Padraig Harrington might be 41 but he’s not thinking about his age but racking up more majors before puts away his clubs for good.
The Dubliner is in Bermuda for the PGA Grand Slam of Golf and bidding to make it third time lucky as he stands in for the injured Ernie Els in an event he lost in play-offs to Angel Cabrera and Jim Furyk at Mid Ocean Golf Club in 2007 and 2008.
Speaking to the PGA of America before this week’s clash with Bubba Watson, Webb Simpson and Keegan Bradley and Port Royal Golf Course, Harrington said he is not especially inspired by major wins by 40-somethings Els or Darren Clarke in the last two years.
He sees more majors in his future and and hopes to hit the heights more than once.
“If they didn’t win I wouldn’t be any less confident,” Harrington said. “Yes, I can take something from them winning. I am on tour now 16 years. I hit the golf ball much further than I did when I started out. I hit it better. I am physically stronger and a more powerful player than I was when I started out.
“I am getting better, no question about it. I don’t see myself in any shape or form on the slippery slope of retirement. I still see the best…. well…. I still see other peaks ahead. Obviously the best years, I’ve won three majors, there are more majors ahead in my career. That certainly was a peak back in 2007 and 2008 and I foresee maybe two more of those.”
Els’ withdrawal caused a minor scramble by the PGA of America to change the signage on the island but when Harrington turned up, he was not surprised to see his face plastered on billboards and in the official programme.
“I would expect nothing else from the PGA, and that’s to be honest,” Harrington said. “They are a professional-run organization and they are on top of these type of things.
“They didn’t surpass expectations, they lived up to expectations. They don’t get a pat on the back for that.”
Harrington was preparing to head out to China for the BMW Masters on Sunday but got advance warning about Els’ withdrawal on Friday evening and confirmation he was playing on Saturday afternoon.
“On Friday evening, we provisionally started looking at flights, and the word came flew Saturday afternoon, late Saturday afternoon, that Ernie had pulled out. As unfortunate as it is for Ernie and let’s hope he gets better, it was good news for me.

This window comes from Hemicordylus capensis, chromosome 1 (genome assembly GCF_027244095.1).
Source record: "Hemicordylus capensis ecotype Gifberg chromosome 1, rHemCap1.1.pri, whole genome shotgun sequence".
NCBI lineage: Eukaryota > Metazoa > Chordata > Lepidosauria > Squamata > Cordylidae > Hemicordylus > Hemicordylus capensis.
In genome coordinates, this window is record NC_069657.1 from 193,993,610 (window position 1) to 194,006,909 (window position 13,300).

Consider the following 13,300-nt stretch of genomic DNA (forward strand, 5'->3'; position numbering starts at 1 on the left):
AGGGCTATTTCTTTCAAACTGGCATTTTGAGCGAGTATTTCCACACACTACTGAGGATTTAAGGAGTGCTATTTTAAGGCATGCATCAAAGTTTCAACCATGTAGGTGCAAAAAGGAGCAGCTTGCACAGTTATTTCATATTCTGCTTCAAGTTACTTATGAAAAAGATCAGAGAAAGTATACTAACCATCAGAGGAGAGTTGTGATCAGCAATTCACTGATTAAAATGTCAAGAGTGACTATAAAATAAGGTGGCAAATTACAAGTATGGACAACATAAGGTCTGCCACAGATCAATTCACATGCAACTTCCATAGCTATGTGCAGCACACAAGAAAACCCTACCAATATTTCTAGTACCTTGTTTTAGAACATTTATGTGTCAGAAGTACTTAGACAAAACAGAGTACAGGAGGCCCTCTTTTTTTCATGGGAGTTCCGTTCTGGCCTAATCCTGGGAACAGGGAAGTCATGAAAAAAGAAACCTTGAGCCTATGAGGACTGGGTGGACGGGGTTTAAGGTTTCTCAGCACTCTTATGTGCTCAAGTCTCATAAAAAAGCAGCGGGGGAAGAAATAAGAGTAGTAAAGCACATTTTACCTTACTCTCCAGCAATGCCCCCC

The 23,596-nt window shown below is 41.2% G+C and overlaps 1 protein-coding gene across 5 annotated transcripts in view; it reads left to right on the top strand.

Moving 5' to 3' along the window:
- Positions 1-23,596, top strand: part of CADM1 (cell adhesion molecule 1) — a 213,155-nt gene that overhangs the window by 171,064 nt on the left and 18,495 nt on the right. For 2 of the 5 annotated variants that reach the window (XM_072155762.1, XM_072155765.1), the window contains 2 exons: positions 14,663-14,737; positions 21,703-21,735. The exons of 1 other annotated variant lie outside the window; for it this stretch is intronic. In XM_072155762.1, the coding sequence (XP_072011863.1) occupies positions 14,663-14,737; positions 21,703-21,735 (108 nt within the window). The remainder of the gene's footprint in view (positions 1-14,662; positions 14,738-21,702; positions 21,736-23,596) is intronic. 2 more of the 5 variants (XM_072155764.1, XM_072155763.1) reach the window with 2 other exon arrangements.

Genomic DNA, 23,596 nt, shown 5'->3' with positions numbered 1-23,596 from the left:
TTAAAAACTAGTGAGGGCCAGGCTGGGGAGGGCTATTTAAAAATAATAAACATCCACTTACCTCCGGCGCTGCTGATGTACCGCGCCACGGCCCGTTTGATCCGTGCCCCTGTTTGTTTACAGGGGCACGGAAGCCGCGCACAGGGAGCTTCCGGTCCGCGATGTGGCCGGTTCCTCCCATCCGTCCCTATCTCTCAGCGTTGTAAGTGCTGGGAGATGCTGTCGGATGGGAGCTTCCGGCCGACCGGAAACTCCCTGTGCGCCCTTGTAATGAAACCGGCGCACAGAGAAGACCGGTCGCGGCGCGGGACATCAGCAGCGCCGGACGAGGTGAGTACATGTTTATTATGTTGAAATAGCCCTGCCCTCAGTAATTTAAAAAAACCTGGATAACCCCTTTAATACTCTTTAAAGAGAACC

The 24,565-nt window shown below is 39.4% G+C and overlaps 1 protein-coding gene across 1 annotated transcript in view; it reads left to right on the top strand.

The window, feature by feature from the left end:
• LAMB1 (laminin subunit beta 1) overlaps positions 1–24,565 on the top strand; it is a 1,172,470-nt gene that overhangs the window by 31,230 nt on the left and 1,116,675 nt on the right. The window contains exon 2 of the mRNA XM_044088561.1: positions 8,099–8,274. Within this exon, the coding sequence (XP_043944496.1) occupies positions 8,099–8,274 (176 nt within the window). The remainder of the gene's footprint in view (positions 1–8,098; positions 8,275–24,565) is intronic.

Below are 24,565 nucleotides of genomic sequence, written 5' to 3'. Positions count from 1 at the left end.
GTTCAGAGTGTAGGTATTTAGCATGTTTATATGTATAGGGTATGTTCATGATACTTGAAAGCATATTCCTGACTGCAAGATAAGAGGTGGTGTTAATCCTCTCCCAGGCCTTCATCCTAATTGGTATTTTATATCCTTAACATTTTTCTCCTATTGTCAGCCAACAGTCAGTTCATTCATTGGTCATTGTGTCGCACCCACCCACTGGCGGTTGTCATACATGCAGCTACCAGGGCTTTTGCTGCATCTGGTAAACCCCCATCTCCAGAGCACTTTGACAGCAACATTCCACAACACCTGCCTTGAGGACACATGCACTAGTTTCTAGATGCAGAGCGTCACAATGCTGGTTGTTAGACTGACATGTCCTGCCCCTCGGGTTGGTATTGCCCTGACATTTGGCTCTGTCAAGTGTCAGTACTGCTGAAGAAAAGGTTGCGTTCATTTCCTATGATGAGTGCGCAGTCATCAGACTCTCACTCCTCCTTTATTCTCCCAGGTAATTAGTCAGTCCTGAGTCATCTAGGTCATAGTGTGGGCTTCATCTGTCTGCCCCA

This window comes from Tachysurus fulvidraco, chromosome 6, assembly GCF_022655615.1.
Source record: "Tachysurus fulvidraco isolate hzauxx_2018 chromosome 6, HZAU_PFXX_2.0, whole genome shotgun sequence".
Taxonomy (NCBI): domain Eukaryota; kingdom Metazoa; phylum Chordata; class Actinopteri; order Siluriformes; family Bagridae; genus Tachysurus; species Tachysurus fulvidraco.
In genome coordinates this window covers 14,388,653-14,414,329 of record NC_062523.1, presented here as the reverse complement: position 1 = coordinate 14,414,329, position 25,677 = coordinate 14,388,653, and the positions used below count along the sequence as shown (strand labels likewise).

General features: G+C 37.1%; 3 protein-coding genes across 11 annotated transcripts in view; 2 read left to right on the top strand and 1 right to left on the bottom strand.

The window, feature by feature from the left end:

You know, I think it was easy to get here. You know, Bermuda is simple to get to. If it was Hawai’i or something like that, it wouldn’t have been so much fun trying to get there. I think it was easy for me to get here and I didn’t feel like I was, you know, for a short trip, I didn’t feel like I was coming here and going to have a lot of jet‑lag or have a problem with jet‑lag or anything like that.
Obviously playing the Grand Slam was a great choice but it was made that much easier by the convenience of coming to Bermuda. I left Dublin 10:45 on Sunday whereas I had intended to leave on 7:30 that evening, so it was only a slight change of plans.”
As for having unfinished business in Bermuda following his losses in 2007 and 2008, he said: “Absolutely. I’ve come close twice in Grand Slams and hopefully it will be that close coming down the stretch this week and it would fall in my favour. That would be nice. You never can tell, but that would be the plan; to keep it the tournament as long as possible and hopefully down the stretch, do a few nice things, things turn in my favor and come out winning.”
Harrington confirmed that he will now play the UBS Hong Kong Open between the Barclays Singapore Masters and the Race to Dubai decider before taking nine weeks off.
He will return to action early in 2013 but does not know where. (Volvo Golf Champions in Durban, South Africa from January 10-13 could be favourite.)
“I will 100 percent play AT&T [Pebble Beach National Pro-Am from February 7-10] in the States, so I will play one tournament, at least, before AT&T. AT&T, definitely I’ll be there for that. I’m obviously defending with my Pro‑Am partner (JP McManus), the Pro‑Am version of it. So I’m 100 percent pencilled in for that one, and everything else is not quite there yet.”
As for Port Royal, Harrington was impressed by the terrifying, cliffside par three 16th, which measures 235 yards off the back tee.
“Obviously I’ve been here before. It’s a beautiful island. You get a great welcome. Everything seems to be half an hour away, 30 minutes. Surprised how quick we got to the golf course today.
“Yeah, it’s a beautiful place. The golf course, it’s a good test, some substantial holes out there. You have to think that 16th hole has got to be one of the toughest golf holes we’ll ever play. I’d say if you had that in a regular event, there would be a slight amount of moaning. It is an incredibly tough hole. It’s a good golf course for this format. There’s certainly some opportunities to make some birdies out there and there are certainly some big, tough holes that you have to play well on top of that.
“So you have kind of a mixture out there. It’s in no way a tricky course. I think at times, this is a full championship golf course, there’s no doubt about it, with some small targets in the crosswinds. If it got windy out there, it could get very difficult.
“If the greens got very firm, it could get very difficult but thankfully neither of those are forecast so I would predict that the players are going to have a good two days here. I don’t think necessarily the golf course is going to win out this week. If the greens stay as they are, we’ll really enjoy this course.”